Software-as-a-Service (SaaS) delivers real business benefits, including reduced capital and operational overhead, continuous software updates, and simplified remote access. However, many IT decision-makers are concerned their organizations aren’t doing enough to secure cloud-based solutions.
In a recent study conducted by Vanson Bourne, 64 percent of IT decision-makers said their “organization’s SaaS adoption is outpacing their ability to secure it.” Almost all (91 percent) said their organizations must improve SaaS security before they can take full advantage of the cloud.
The cloud operates on a shared responsibility model, in which some aspects of security are handled by the cloud provider and others are left to the customer. With SaaS, the cloud provider shoulders most of the responsibility. However, the cloud provider can’t know what resources a particular user should be given access to, so the customer is responsible for identity governance.
Identity governance refers to the policies that establish the levels of access granted to various users and groups. At least one person will need administrator-level access to manage the application, and you’ll likely want to have a second administrator as backup. But granting all administrator-level privileges to all users is a recipe for disaster. Given the growing importance of SaaS solutions in day-to-day business operations, one compromised account or rogue insider could wreak havoc on an organization.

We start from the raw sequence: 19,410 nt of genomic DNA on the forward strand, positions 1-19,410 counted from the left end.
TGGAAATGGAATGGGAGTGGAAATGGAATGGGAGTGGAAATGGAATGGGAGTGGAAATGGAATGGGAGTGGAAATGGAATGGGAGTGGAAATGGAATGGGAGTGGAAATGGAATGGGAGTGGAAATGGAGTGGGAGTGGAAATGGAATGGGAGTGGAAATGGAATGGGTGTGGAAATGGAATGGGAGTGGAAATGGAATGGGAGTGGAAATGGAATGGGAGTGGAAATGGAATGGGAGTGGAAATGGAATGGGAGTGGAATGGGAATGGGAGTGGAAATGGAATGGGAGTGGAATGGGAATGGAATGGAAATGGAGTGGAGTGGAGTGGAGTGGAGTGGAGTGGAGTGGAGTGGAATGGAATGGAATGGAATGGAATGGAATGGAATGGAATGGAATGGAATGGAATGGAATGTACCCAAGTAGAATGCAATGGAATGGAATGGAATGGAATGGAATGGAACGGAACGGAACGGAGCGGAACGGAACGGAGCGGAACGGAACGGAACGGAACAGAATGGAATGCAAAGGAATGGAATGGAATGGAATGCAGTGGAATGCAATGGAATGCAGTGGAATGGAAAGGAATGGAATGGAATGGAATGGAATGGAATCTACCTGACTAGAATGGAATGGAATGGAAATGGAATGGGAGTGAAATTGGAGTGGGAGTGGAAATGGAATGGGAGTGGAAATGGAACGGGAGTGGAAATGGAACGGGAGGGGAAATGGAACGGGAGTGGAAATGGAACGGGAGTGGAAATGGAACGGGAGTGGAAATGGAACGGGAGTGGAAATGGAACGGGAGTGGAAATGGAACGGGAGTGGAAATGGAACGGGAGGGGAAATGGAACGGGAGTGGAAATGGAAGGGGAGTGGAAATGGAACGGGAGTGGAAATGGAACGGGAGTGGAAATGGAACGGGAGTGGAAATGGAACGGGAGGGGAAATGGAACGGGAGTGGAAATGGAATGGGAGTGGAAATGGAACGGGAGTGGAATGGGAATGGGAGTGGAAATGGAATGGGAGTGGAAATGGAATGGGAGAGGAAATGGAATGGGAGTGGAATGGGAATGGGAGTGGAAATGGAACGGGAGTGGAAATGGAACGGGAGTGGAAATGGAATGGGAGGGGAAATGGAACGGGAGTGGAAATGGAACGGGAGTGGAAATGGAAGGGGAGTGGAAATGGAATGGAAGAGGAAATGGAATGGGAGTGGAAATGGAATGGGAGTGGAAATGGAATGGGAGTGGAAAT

SaaS solutions vary greatly in the types of administrator accounts they offer and the level of access given to each type. Some SaaS solutions have only administrators and users, while Salesforce and Google’s G Suite have six types of admins as well as line-of-business roles. IT teams need to thoroughly understand the access afforded by these various account types before assigning them to users.
The inconsistent approaches to identity and access controls in SaaS solutions make it difficult to develop and apply identity governance policies across the entire environment. It can be helpful to break down access into user management and data management categories, with create, read, update, and delete actions. For example, help desk personnel need the ability to read and update user accounts (e.g., reset passwords), but should they be able to create and delete them? Should IT service administrators be able to create, update, or delete files
The point is that the concept of least-privilege access should be extended to SaaS solutions. Users should be granted the access they need to perform their jobs, and no more. And those accounts that have the highest levels of access should be given the highest levels of protection.
The CyberArk Core Privileged Access Security platform enables you to discover, secure, and manage privileged accounts across the enterprise, including on-premises, hybrid, and cloud environments. Granular access controls ensure authorized users have the access they need while automatic credential rotation makes it possible to regularly update privileged account passwords without impacting productivity.
With CyberArk’s Privileged Session Manager for Cloud, you can also monitor privileged user activities in leading SaaS and social media solutions. Privileged session isolation ensures privileged credentials are never revealed, and a detailed audit log enables faster incident response and improved regulatory compliance reporting.
Have your security controls kept pace with SaaS adoption in your organization? Let Clango’s CyberArk Certified Delivery Engineers help you take advantage of the CyberArk platform to protect and control privileged access in the cloud.
For more information about CyberArk’s Core Privileged Access Security platform and CyberArk’s Privileged Session Manager for Cloud, please send us an email at (email@example.com).